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5 steps to better training and development

Posted on 23rd May 2022

The current sea-change in employee expectations is forcing companies to rethink their approach to talent attraction and retention. According to the GETI 2021 report, the best way to build resilience in the talent crisis is to improve your training and development. Here are five steps to do just that.

  1. Communicate to learn about your employees

Providing relevant learning opportunities means learning about your people and their needs and goals. The best way to do this is to ask them questions in an informal, relaxed 1:1. Break the ice by asking some non-work questions and revealing some info about yourself before getting into questions like these:

What motivates you to come in to work every day?

What’s something you feel you’ve accomplished recently?

What do you like most about your job?

What are some challenges you’re facing?

What resources do you need to succeed?

Do you feel like you’re advancing and learning new things?

Are there any projects, roles, or responsibilities in the organisation that interest you?

Are there any new things you’d be interested in working on?

Are there any new skills you’d like to learn?

Are there any existing skills you’d like to develop?

Is there anything you’d like to talk about that we haven’t covered yet?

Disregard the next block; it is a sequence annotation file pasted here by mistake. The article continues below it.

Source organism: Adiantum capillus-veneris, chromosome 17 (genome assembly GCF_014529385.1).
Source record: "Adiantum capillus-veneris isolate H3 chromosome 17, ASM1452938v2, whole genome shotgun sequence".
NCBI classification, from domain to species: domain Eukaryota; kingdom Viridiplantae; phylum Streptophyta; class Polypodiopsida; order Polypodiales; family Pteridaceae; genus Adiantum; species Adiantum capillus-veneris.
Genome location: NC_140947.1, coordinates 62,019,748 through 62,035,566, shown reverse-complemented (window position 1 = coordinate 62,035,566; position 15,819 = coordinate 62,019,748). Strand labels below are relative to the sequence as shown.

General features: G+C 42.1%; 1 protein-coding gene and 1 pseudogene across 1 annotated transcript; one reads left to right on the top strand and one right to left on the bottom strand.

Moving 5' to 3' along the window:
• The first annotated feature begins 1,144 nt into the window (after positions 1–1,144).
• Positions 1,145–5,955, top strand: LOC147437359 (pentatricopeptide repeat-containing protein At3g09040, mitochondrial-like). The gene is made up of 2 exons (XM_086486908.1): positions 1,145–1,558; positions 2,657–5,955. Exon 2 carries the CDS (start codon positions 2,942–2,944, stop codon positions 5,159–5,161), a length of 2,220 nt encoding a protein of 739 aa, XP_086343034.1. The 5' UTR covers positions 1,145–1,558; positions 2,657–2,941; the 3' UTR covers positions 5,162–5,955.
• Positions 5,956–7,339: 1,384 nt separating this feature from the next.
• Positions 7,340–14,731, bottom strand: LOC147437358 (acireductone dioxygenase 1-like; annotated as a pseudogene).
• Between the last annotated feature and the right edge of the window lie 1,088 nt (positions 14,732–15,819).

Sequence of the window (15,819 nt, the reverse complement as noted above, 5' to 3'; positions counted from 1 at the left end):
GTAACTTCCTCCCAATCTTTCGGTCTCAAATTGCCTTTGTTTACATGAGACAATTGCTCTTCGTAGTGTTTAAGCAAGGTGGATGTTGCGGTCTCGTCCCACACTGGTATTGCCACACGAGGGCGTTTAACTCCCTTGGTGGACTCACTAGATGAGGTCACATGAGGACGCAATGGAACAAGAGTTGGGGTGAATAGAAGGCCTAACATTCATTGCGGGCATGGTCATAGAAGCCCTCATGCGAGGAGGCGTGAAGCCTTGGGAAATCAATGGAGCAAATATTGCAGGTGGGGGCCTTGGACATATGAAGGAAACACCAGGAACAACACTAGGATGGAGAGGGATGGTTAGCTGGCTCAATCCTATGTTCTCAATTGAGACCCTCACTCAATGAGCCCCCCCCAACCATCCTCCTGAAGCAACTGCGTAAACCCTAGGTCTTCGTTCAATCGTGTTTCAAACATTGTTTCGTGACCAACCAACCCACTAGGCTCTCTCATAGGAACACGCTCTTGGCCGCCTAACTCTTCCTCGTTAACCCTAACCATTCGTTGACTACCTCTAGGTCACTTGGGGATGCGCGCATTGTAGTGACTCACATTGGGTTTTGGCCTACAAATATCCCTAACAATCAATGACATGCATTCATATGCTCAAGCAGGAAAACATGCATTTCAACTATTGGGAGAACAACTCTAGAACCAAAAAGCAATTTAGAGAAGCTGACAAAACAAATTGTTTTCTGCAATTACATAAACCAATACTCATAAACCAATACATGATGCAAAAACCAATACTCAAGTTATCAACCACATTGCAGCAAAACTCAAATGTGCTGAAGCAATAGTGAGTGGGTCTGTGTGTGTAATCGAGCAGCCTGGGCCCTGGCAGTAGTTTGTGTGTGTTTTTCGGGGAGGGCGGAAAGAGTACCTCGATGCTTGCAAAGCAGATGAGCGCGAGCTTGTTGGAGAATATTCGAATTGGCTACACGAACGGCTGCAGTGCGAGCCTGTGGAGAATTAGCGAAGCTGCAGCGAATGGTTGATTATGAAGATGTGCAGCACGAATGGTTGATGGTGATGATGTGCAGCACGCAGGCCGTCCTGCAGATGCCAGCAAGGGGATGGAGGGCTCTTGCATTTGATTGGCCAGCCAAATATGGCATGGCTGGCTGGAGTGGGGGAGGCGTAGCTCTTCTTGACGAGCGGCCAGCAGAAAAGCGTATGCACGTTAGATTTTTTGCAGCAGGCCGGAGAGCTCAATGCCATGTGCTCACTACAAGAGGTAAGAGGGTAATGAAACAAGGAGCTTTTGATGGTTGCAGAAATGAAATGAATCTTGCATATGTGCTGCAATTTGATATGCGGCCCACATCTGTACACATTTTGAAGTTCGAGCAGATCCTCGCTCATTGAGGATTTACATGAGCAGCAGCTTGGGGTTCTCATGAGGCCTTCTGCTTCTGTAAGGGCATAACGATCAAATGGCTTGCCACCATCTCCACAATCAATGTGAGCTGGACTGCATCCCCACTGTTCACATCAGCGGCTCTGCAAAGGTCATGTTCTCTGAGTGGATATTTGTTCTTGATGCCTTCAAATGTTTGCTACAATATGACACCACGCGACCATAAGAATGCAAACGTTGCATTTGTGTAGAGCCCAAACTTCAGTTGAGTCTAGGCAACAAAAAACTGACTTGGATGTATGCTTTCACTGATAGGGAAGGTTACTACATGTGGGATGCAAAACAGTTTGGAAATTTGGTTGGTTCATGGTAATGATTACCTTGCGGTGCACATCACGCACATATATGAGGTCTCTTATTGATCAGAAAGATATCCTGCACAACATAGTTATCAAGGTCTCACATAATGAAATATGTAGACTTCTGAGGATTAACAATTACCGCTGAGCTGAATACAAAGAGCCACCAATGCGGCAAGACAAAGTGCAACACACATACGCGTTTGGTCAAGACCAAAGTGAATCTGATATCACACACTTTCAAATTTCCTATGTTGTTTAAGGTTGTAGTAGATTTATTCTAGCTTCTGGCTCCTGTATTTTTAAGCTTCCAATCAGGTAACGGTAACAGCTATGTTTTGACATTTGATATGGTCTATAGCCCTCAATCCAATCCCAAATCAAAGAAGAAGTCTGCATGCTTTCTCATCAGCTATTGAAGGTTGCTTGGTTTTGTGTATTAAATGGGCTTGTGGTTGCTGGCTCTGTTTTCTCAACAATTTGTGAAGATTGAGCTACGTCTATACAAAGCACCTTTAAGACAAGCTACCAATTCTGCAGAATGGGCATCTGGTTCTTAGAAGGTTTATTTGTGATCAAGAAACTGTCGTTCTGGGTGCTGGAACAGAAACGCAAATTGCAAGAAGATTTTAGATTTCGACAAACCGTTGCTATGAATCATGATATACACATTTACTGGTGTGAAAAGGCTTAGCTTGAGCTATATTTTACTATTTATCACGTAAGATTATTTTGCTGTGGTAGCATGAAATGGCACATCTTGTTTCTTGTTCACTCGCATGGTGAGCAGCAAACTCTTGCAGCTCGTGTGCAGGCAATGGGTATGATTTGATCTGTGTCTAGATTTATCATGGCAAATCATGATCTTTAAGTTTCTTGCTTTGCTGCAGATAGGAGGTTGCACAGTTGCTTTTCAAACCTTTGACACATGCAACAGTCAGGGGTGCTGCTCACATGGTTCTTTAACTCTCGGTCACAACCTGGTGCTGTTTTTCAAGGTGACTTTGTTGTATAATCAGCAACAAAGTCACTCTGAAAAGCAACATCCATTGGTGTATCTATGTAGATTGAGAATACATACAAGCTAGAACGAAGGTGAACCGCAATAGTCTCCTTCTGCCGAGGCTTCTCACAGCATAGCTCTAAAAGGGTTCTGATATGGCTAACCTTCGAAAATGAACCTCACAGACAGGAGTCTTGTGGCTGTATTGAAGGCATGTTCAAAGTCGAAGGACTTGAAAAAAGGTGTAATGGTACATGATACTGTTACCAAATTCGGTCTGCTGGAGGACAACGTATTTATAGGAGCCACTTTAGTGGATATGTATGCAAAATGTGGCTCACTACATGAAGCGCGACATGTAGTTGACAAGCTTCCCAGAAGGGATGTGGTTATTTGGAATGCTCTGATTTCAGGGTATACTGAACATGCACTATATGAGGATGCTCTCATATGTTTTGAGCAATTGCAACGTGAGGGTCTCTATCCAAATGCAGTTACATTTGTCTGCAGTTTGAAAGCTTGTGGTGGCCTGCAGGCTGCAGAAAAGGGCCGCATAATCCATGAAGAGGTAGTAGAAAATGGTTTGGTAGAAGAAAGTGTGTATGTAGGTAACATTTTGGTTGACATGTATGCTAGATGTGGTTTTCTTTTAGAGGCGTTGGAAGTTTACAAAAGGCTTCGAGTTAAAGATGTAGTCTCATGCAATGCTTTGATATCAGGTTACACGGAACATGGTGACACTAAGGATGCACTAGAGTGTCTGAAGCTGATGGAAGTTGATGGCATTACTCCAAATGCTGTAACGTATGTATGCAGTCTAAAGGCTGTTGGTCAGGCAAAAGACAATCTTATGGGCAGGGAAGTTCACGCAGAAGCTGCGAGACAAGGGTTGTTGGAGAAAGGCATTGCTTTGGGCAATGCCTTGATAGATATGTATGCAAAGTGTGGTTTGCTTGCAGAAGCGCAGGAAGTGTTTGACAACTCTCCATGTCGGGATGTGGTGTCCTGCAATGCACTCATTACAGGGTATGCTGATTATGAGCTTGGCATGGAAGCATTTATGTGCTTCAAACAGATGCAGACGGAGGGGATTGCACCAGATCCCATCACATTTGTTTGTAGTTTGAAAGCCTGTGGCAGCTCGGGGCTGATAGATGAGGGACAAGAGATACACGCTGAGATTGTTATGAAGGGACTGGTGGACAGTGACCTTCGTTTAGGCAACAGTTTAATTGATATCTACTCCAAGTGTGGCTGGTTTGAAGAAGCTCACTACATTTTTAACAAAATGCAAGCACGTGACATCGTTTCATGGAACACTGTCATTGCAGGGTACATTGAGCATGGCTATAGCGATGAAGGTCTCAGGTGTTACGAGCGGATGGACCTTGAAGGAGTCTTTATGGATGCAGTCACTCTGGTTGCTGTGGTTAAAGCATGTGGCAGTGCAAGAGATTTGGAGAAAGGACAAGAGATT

Remember to listen actively rather than just waiting for your turn to speak–and when you’ve found out what your employees are looking for, act on it.

  1. Use on-the-job training

Classroom-style training is a good place to start, but to be really effective, it needs to be paired with on-the-job learning. Create teachable moments out of daily encounters and responsibilities. For example, if someone is anxious about giving a presentation, take some time to go over it with them and help them practise.

  1. Match learning to your employees’ needs

Different employees have different learning needs depending on their age, experience, goals and motivations. For instance, your younger employees might thrive on an e-learning platform, while your older employees might struggle with it and need more guidance.

  1. Give regular, constructive feedback

Feedback is so important during training and development that you can’t just wing it. Create a strategy to make sure feedback is delivered regularly and constructively, making suggestions for improvement instead of just highlighting what’s wrong. Use data and figures wherever possible to help employees track their progress accurately. It’s also worth considering implementing 360-degree feedback, rather than just handing feedback down from above.

  1. Evaluate your capacity

Improving your training and development is a complex, time-consuming process, so don’t bite off more than you can chew. Before embarking on a training programme, think about how much capacity you realistically have to provide training internally and how much you want to outsource.